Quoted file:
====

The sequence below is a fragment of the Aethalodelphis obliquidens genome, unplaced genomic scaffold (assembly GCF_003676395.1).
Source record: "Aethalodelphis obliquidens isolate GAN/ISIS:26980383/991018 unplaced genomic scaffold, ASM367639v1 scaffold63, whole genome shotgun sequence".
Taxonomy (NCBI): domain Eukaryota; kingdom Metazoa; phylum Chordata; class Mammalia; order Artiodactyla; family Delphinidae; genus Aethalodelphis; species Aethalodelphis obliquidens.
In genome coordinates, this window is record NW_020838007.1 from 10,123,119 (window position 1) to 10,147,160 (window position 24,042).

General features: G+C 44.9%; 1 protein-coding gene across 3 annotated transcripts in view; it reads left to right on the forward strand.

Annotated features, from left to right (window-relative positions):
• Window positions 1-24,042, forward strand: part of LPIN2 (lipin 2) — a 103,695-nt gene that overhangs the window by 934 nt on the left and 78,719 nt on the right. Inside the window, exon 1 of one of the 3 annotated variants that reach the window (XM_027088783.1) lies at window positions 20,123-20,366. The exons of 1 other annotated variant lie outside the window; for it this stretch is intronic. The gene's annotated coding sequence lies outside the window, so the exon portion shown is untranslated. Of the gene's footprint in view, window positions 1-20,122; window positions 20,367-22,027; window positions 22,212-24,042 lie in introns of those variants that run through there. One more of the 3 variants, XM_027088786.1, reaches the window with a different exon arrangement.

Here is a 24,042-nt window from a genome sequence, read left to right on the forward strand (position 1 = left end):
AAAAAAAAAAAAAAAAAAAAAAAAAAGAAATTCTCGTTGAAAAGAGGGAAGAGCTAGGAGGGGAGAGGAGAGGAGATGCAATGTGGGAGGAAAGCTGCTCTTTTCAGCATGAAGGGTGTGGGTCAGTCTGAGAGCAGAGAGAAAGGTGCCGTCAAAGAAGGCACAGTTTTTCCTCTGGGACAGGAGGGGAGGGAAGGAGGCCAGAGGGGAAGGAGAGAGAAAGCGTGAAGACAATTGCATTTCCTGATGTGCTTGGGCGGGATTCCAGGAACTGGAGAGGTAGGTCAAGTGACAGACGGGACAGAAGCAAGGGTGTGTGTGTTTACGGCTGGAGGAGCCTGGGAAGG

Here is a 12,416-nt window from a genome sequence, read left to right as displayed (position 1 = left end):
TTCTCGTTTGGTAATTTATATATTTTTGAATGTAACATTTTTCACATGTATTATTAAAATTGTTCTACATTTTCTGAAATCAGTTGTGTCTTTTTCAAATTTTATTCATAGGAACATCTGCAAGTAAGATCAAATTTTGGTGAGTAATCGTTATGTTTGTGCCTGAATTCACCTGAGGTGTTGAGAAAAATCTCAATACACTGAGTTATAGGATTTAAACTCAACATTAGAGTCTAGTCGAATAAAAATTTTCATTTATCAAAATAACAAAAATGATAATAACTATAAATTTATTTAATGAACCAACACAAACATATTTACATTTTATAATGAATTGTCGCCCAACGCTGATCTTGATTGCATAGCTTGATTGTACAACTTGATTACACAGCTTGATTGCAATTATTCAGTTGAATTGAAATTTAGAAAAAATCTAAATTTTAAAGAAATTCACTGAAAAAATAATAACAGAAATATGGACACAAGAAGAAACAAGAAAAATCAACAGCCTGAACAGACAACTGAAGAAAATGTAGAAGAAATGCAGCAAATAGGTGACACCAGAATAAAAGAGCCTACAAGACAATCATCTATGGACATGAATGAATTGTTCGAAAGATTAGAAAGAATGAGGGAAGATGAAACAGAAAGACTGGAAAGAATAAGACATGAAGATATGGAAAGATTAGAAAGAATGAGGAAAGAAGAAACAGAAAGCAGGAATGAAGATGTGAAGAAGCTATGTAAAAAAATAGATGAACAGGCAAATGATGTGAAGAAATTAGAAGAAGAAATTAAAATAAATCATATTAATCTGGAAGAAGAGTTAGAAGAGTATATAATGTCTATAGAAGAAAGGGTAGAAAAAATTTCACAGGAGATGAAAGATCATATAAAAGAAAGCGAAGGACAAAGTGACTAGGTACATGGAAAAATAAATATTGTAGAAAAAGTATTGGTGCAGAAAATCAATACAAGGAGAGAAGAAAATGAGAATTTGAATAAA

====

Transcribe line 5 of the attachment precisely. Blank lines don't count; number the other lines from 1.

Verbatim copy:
General features: G+C 44.9%; 1 protein-coding gene across 3 annotated transcripts in view; it reads left to right on the forward strand.